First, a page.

As a world-leading zoological institution, Wildlife Reserves Singapore (WRS) contributes to the conservation of biodiversity through a number of initiatives, including local and regional conservation support, wildlife research, and awareness campaigns to combat major threats such as the illegal wildlife trade.

Located in a region of high biodiversity, we are keenly aware that for most critically endangered species in Southeast Asia, conservation action is still inadequate in scope and scale. Through appropriate partnerships and collaborations with inter-coalition agencies and organizations such as the Asian Species Action Partnership (ASAP) and the IUCN Species Survival Commission, we thrive to identify gaps to ensure the highest conservation impact.

Through many of our captive breeding programs and the establishment of important assurance colonies for endangered wildlife in our parks we aim to further strengthen our role and active participation in species conservation.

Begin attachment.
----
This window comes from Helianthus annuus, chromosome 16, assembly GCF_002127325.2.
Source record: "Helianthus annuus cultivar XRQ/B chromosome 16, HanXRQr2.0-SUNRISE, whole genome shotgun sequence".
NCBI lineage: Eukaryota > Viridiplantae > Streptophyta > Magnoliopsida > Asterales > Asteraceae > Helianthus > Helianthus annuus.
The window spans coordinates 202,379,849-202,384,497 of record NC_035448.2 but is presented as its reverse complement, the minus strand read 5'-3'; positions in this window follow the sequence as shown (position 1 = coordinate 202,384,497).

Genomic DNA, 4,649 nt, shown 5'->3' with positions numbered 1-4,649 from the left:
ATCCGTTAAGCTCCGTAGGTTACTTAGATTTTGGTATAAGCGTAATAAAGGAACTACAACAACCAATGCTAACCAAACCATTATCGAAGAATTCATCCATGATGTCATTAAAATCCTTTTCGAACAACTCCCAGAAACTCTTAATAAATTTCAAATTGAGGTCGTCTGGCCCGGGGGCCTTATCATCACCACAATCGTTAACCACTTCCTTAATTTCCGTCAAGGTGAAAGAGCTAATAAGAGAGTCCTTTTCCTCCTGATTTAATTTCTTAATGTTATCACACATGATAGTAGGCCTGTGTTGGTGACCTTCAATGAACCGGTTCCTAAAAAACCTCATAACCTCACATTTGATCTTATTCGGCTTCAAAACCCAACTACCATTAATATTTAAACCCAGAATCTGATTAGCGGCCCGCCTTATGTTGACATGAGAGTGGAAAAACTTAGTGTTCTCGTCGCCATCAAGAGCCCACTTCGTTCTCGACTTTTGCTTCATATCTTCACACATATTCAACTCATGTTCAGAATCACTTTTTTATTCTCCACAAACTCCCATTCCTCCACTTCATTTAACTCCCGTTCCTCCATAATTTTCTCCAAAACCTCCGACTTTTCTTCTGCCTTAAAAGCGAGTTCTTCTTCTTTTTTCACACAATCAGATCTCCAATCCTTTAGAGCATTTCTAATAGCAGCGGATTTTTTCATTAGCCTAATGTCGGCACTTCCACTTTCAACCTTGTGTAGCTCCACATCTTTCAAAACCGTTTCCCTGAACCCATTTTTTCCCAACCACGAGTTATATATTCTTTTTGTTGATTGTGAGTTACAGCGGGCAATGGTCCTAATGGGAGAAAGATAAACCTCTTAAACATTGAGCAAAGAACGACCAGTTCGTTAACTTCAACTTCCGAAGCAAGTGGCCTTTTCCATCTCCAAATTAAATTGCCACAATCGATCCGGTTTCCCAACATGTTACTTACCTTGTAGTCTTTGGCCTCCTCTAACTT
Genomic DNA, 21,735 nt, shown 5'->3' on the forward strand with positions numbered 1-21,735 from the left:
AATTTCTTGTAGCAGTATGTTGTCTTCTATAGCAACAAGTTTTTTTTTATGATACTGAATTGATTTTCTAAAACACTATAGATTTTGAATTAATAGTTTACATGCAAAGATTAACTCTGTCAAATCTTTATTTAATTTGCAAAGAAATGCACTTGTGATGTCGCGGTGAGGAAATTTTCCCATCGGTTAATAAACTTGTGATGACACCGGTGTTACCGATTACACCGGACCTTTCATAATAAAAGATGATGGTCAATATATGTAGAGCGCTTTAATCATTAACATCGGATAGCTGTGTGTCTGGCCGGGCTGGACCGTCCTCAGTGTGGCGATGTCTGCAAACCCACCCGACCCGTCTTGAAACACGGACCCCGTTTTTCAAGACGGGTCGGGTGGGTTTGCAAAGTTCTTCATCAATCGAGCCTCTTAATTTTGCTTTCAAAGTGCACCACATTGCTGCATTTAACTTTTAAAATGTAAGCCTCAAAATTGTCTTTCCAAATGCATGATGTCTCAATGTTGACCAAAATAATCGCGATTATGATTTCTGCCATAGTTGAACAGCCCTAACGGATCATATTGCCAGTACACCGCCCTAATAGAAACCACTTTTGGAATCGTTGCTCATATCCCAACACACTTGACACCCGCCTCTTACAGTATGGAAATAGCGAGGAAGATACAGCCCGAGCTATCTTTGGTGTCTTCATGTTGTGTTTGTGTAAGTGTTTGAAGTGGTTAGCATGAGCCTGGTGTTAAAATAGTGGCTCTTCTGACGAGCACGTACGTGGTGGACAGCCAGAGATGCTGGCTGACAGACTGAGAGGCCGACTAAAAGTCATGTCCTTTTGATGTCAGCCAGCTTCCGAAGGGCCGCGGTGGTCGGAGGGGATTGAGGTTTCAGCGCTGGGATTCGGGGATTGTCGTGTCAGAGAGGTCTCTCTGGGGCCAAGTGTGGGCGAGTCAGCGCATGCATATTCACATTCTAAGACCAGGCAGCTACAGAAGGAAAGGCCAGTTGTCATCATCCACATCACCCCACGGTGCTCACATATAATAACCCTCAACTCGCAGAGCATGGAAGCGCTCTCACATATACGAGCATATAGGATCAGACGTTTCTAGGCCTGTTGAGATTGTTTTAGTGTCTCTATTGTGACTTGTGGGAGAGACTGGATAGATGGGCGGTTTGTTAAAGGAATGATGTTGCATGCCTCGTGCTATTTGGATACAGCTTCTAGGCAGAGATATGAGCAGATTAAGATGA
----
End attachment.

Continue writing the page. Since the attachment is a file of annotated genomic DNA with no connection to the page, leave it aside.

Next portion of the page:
To date, we have provided in-kind and financial support to over 50 wildlife conservation projects across the Southeast Asian region, focusing on species as diverse as the Sumatran elephant, the Tonkin snub-nosed monkey and the Burmese roofed turtle. Locally, we have been deeply involved in spearheading biodiversity conservation for numerous threatened species, including the Singapore freshwater crab and the Sunda pangolin.

Our commitment to conservation

In a bid to further the conservation cause, we have ongoing efforts in four key areas.
Lack of conservation capacity has been identified as a serious limitation for effective action across most countries in southeast Asia. WRS actively hosts, supports and conducts various capacity building workshops and conferences both in Singapore and in the region to bridge this gap.

The heroes behind our efforts